Hazara People note: We do respect all ethnic groups, but Hazara People are not Afghan. Afghan or Pashtun is another ethnic group in Afghanistan.

Sue Lannin reported this story on Friday, July 15, 2011 12:18:00

SHANE MCLEOD: Australian immigration authorities have been accused of relying on wrong information to reject a request for asylum from a 15 year old Afghan boy from the persecuted Hazara ethnic minority.

An Afghan expert from the Australian National University says mistakes were made by the independent reviewer who assessed the initial rejection of the boy’s claim by the Immigration Department.

And a former Australian diplomat and immigration tribunal member has told The World Today that pressure was placed on tribunal members to ignore some sources of information.

The Immigration Department says it relies on the latest available country information to make decisions.

In its latest report on Afghanistan the United Nations says civilian casualties have been increasing.

Sue Lannin reports.

SUE LANNIN: According to the United Nations Afghanistan is not a safe place.

Its latest civilian casualty report says nearly 1500 civilians were killed in the first six months of the year – a rise of 15 per cent from the same time last year.

Most were killed by insurgents.

UN special representative in Afghanistan Staffan de Mistura:

STAFFAN DE MISTURA: These are not just figures. These are names. These are people. These are men, women, elder people, children. These are Afghan people.

SUE LANNIN: Despite the dangers Australian immigration authorities have rejected a claim for asylum from a 15 year old boy from the Hazara ethnic group – a group which has traditionally been persecuted by the majority Pashtuns.

Afghan expert professor William Maley is from the Australian National University. He’s read the ruling.

WILLIAM MALEY: The decision maker in this particular case asserted that in the province of Ghazni from which the child came the population was overwhelmingly made up of Hazaras. This is the ethnicity of the applicant. But it’s simply wrong as a claim.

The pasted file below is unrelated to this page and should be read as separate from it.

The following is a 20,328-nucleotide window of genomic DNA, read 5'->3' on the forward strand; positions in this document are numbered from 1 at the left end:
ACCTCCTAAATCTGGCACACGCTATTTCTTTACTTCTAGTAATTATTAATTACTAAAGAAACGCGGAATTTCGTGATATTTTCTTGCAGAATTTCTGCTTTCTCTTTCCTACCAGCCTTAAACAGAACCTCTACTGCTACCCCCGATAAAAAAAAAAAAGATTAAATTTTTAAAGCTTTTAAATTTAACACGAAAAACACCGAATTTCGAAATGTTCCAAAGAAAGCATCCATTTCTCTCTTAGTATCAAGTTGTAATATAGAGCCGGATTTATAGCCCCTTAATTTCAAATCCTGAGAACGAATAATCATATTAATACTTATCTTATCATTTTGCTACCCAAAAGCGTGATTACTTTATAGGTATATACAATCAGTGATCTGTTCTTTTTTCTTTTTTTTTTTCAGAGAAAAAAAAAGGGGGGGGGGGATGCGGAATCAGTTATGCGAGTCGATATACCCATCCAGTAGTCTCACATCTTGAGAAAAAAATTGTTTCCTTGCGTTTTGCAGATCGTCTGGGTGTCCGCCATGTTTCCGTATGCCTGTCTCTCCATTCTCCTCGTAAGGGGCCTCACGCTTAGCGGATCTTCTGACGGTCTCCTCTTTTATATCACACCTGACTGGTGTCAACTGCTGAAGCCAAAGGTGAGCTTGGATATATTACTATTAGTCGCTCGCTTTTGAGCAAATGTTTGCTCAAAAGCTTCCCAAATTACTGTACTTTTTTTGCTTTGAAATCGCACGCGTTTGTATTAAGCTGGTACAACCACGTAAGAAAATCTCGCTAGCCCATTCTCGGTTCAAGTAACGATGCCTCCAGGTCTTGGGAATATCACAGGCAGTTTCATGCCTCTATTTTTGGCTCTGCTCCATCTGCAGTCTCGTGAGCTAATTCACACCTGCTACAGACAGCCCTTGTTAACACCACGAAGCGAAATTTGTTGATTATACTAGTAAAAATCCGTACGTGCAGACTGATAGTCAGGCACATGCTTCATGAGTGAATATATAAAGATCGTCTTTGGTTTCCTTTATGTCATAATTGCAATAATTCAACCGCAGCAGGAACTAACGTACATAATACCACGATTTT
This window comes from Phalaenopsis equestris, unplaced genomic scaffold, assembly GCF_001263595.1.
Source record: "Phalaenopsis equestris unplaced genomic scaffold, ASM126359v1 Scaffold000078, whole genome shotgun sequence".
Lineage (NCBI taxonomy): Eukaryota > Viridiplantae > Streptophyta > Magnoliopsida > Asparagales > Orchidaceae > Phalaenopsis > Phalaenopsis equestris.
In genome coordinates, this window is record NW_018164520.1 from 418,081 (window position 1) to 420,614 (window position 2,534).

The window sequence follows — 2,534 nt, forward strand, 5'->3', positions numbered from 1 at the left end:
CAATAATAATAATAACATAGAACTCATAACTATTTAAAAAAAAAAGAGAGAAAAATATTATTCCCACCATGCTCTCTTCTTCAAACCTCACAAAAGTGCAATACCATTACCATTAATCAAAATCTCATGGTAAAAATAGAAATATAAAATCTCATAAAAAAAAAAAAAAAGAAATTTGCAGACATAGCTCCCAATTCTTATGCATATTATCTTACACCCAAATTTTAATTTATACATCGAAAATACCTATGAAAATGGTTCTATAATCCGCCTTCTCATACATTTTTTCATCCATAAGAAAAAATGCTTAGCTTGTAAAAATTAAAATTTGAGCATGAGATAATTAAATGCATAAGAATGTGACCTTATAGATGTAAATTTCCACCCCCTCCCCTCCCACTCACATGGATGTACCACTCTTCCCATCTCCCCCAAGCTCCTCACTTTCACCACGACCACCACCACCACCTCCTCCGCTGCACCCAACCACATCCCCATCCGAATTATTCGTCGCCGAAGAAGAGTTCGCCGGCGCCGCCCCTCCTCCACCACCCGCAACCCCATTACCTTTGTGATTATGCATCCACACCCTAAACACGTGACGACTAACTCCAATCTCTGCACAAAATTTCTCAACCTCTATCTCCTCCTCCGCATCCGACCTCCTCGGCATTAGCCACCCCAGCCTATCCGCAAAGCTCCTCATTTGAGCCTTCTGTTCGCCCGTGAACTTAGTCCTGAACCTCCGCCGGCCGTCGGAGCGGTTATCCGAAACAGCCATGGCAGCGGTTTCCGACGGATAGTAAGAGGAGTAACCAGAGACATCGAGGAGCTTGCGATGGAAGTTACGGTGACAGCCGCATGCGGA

Ghazni is a Pashtun majority province. And this is an error of fact equivalent to asserting that the vast majority of the population of New South Wales is made up of Indigenous rather than European Australians.

SUE LANNIN: The World Today has obtained a copy of the ruling by the Independent Merits Review which assesses decisions made by the Immigration Department.

The ruling notes that a major report by the US think tank the Carnegie Endowment stated that the Taliban are the dominant political force in Afghanistan including the Pashtun majority province of Ghazni.

But in the next paragraph the reviewer notes that Ghazni province is overwhelmingly populated by Hazaras.

Professor Maley says that’s wrong and the reviewer should be dismissed by the Immigration Minister.

WILLIAM MALEY: I think the minister should take steps immediately to remove from making decisions on these kinds of cases the person who was responsible for the gross error in this particular case.

SUE LANNIN: A December 2010 report from the UN refugee agency said that Ghazni had a precarious security situation and the Taliban were reported to control most of the rural areas outside the capital.

The lawyer for the boy Steven Forrest has told The World Today that he believes immigration rulings are being based on outdated information including a memo from the Department of Foreign Affairs and Trade which referred to a golden age for Hazaras in Afghanistan.

A spokeswoman for Immigration Minister Chris Bowen told the ABC that she couldn’t comment on individual cases.

An Immigration Department spokesman says each case is judged on its merits and on the latest country information available.

Phil Glendenning is from the Edmund Rice Centre which has tracked the fate of asylum seekers who were sent back to Afghanistan.

PHIL GLENDENNING: Well the ones that we have tracked we know that there were 11 who were returned who have been killed. And we believe that number of course is far higher, well in advance of 20. But we can confirm the deaths of 11.

And look when you make these decisions and you get them wrong, people pay with their lives.

SUE LANNIN: Of the 11 people that were killed were any of them Hazara?

PHIL GLENDENNING: All of them were Hazara.

SUE LANNIN: Ali Karimi is from Ghazni province was granted refugee status in Australia.

ALI KARIMI: You can’t imagine. I mean even talking about that but if you go to the situation, we came from that situation how it is dangerous to go out.

SUE LANNIN: So you would never go back because it’s too dangerous?

ALI KARIMI: That’s right. Never, never, never.

SUE LANNIN: So you feel it’s not safe for someone to be sent back to Ghazni province?

ALI KARIMI: Definitely, 100 per cent, more than 100 per cent is not safe.

SUE LANNIN: Bruce Haigh is a former Australian diplomat and was a member of the Refugee Review Tribunal under the Howard government.

BRUCE HAIGH: Through various means it was made known to tribunal members that their decisions ought to be based on certain advice; not across a broad spectrum but within a fairly narrow field so that Amnesty and Human Rights Watch and other sources were not regarded as being necessarily being good or appropriate for decision makers to take as primary sources.

The whole decision making process needs to be reviewed. I mean what you’ve got is a decision making process which is slanted to keep people out.

SHANE MCLEOD: Former Australian diplomat and immigration tribunal member Bruce Haigh speaking there to Sue Lannin.

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